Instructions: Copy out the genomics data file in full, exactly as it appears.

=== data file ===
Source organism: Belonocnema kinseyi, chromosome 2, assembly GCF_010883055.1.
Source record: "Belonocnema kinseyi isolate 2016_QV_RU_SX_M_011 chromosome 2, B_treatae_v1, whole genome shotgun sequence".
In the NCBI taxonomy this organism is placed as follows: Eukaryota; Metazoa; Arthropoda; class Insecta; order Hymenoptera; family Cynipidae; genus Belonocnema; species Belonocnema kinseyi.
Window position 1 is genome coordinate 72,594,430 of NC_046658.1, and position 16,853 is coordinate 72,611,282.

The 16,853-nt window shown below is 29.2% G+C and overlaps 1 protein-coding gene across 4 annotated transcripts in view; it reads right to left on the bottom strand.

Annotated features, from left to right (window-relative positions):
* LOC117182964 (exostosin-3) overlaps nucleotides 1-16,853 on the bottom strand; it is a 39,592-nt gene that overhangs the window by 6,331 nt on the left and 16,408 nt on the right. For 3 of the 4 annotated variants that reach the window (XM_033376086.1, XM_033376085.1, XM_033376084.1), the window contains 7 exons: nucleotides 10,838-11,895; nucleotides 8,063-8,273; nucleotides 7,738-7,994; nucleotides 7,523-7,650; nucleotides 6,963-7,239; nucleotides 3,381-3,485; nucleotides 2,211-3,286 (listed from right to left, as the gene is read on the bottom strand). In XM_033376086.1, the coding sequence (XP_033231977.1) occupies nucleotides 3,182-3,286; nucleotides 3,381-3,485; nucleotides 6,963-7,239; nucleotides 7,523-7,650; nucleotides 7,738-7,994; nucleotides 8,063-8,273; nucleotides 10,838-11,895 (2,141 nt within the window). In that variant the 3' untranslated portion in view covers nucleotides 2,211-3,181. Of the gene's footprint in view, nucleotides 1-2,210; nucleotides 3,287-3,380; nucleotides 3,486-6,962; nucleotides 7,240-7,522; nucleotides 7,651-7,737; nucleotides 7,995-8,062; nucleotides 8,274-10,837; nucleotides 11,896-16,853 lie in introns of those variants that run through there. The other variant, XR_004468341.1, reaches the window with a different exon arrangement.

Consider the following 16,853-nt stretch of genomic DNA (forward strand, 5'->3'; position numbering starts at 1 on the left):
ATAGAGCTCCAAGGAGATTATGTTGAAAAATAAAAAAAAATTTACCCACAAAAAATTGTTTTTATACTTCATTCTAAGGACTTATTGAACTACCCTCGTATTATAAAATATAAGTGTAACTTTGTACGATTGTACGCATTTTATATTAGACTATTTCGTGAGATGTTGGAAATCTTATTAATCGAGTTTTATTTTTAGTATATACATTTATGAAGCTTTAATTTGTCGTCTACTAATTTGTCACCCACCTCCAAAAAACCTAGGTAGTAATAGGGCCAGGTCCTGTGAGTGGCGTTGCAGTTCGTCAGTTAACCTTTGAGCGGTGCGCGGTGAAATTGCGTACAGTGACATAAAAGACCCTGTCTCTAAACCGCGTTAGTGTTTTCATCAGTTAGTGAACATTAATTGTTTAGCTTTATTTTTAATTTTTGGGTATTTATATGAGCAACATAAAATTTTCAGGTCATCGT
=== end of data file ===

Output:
Source organism: Belonocnema kinseyi, chromosome 2, assembly GCF_010883055.1.
Source record: "Belonocnema kinseyi isolate 2016_QV_RU_SX_M_011 chromosome 2, B_treatae_v1, whole genome shotgun sequence".
In the NCBI taxonomy this organism is placed as follows: Eukaryota; Metazoa; Arthropoda; class Insecta; order Hymenoptera; family Cynipidae; genus Belonocnema; species Belonocnema kinseyi.
Window position 1 is genome coordinate 72,594,430 of NC_046658.1, and position 16,853 is coordinate 72,611,282.

The 16,853-nt window shown below is 29.2% G+C and overlaps 1 protein-coding gene across 4 annotated transcripts in view; it reads right to left on the bottom strand.

Annotated features, from left to right (window-relative positions):
* LOC117182964 (exostosin-3) overlaps nucleotides 1-16,853 on the bottom strand; it is a 39,592-nt gene that overhangs the window by 6,331 nt on the left and 16,408 nt on the right. For 3 of the 4 annotated variants that reach the window (XM_033376086.1, XM_033376085.1, XM_033376084.1), the window contains 7 exons: nucleotides 10,838-11,895; nucleotides 8,063-8,273; nucleotides 7,738-7,994; nucleotides 7,523-7,650; nucleotides 6,963-7,239; nucleotides 3,381-3,485; nucleotides 2,211-3,286 (listed from right to left, as the gene is read on the bottom strand). In XM_033376086.1, the coding sequence (XP_033231977.1) occupies nucleotides 3,182-3,286; nucleotides 3,381-3,485; nucleotides 6,963-7,239; nucleotides 7,523-7,650; nucleotides 7,738-7,994; nucleotides 8,063-8,273; nucleotides 10,838-11,895 (2,141 nt within the window). In that variant the 3' untranslated portion in view covers nucleotides 2,211-3,181. Of the gene's footprint in view, nucleotides 1-2,210; nucleotides 3,287-3,380; nucleotides 3,486-6,962; nucleotides 7,240-7,522; nucleotides 7,651-7,737; nucleotides 7,995-8,062; nucleotides 8,274-10,837; nucleotides 11,896-16,853 lie in introns of those variants that run through there. The other variant, XR_004468341.1, reaches the window with a different exon arrangement.

Consider the following 16,853-nt stretch of genomic DNA (forward strand, 5'->3'; position numbering starts at 1 on the left):
ATAGAGCTCCAAGGAGATTATGTTGAAAAATAAAAAAAAATTTACCCACAAAAAATTGTTTTTATACTTCATTCTAAGGACTTATTGAACTACCCTCGTATTATAAAATATAAGTGTAACTTTGTACGATTGTACGCATTTTATATTAGACTATTTCGTGAGATGTTGGAAATCTTATTAATCGAGTTTTATTTTTAGTATATACATTTATGAAGCTTTAATTTGTCGTCTACTAATTTGTCACCCACCTCCAAAAAACCTAGGTAGTAATAGGGCCAGGTCCTGTGAGTGGCGTTGCAGTTCGTCAGTTAACCTTTGAGCGGTGCGCGGTGAAATTGCGTACAGTGACATAAAAGACCCTGTCTCTAAACCGCGTTAGTGTTTTCATCAGTTAGTGAACATTAATTGTTTAGCTTTATTTTTAATTTTTGGGTATTTATATGAGCAACATAAAATTTTCAGGTCATCGT